Stem cells may be of use in regenerating damaged myocardium due to heart attacks or other cardiovascular diseases. Various types of stem cells have been used in research to gauge their utility in successfully regenerating myocardial tissue. The procedure involves risks and there are challenges in ensuring the delivery of stem cells to the right site.

Embryonic stem cells were transplanted into ischemically injured myocardium in rats. They differentiated to form normal myocardial cells.

Transplants of skeletal myoblasts in rats and humans showed the ability to repair scar tissue damage and improve left ventricular function.

In 2001, Jackson, showed that stem cells derived from the bone marrow of a mouse could be used to generate cardiac muscle cells and endothelial cells, thus improving the survival rates after heart attack.

The multipotency of mesenchymal stem cells and their ability to differentiate into cells like cardiac myocytes makes these stem cells a good candidate for use in cardiac repair. They have been shown to increase myocardial function and capillary formation.

Cardiac stem cells have a higher potential of use in autologous stem cell therapy. The National Heart, Lung, and Blood Institute will be funding clinical trials to demonstrate the use of cardiac stem cells for regeneration of myocardial tissue.

Research is still on to demonstrate the use of endothelial progenitor cells to regenerate blood vessels and myocardium.
In Dentistry
In 2003, Dr. Songtao Shi of NIH discovered a source of adult stem cells in children's primary teeth.

David Mooney and his associates at Harvard's Wyss Institute have been able to use stem cells in regrowing teeth in rats. They have devised a technique that uses a low-power laser to make stem cells form dentin. In the experiment, tooth decay was introduced in the molars of rats. Then adult stem cells were applied to the pulp of the tooth, a laser was used to stimulate growth factors, and the teeth were sealed. In a few weeks, dentin was found to have started growing back. The results of their study have been published in the journal Science Translational Medicine. Mooney says this method of regenerating teeth rather than replacing them would be an important advancement in dentistry.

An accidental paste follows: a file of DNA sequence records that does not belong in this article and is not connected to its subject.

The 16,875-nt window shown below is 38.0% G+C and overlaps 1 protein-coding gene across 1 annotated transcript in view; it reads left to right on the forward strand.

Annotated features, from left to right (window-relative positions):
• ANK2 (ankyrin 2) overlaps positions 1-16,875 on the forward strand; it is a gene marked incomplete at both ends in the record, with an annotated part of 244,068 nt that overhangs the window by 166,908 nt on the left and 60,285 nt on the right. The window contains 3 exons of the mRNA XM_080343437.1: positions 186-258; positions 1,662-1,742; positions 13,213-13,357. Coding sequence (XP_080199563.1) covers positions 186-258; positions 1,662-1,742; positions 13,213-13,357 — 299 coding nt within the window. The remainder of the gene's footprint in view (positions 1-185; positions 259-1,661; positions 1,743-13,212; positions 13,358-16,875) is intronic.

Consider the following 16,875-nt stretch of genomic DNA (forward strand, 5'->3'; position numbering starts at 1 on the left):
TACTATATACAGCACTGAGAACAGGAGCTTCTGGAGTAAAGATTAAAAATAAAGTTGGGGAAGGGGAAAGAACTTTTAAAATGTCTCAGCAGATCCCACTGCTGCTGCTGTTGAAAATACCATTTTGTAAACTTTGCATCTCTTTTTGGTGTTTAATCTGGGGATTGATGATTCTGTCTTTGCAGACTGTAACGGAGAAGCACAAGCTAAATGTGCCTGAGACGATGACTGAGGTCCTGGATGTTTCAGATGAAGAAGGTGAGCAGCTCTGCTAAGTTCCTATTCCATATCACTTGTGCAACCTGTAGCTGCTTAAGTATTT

A research led by Igor Adameyko of the Karolinska Institutet in Sweden, discovered the presence of stem cells in the nerves of the teeth. It was found that during embryonic development, some glial cells become mesenchymal stem cells, which can then differentiate to form osteoblasts in the outer regions of the tooth pulp and form new dentin.

According to Adameyko, their findings have brought out the fact that stem cells are found in peripheral nerves, and that the multipotent stem cells in these nerves play a role in tissue formation and healing.
Birth Defects
According to Joseph Yanai, director of the Ross Laboratory for Studies in Neural Birth Defects at the Hebrew University-Hadassah Medical School, in Jerusalem, stem cell therapies are helpful to treat birth defects when the mechanism of damage is not fully understood. He says that if neural stem cells are used, they act as little doctors that can diagnose the defect and differentiate into the desired cell type to repair it.

Scientists have used stem cells in treating neural birth defects in mice. The research was conducted at the Hebrew University-Hadassah Medical School.

If the factors that trigger the multiplication and differentiation of stem cells are understood, we might be able to use stem cells for the prevention and reversal of birth defects.

When stem cells are derived from an individual who is genetically different from the patient, the transplant can lead to immunological rejection. To overcome this challenge, researchers will have to find a way to isolate stem cells from the patient's own body, to program them to function as stem cells, and then transplant them into the patient's blood.
Stem Cell Transplants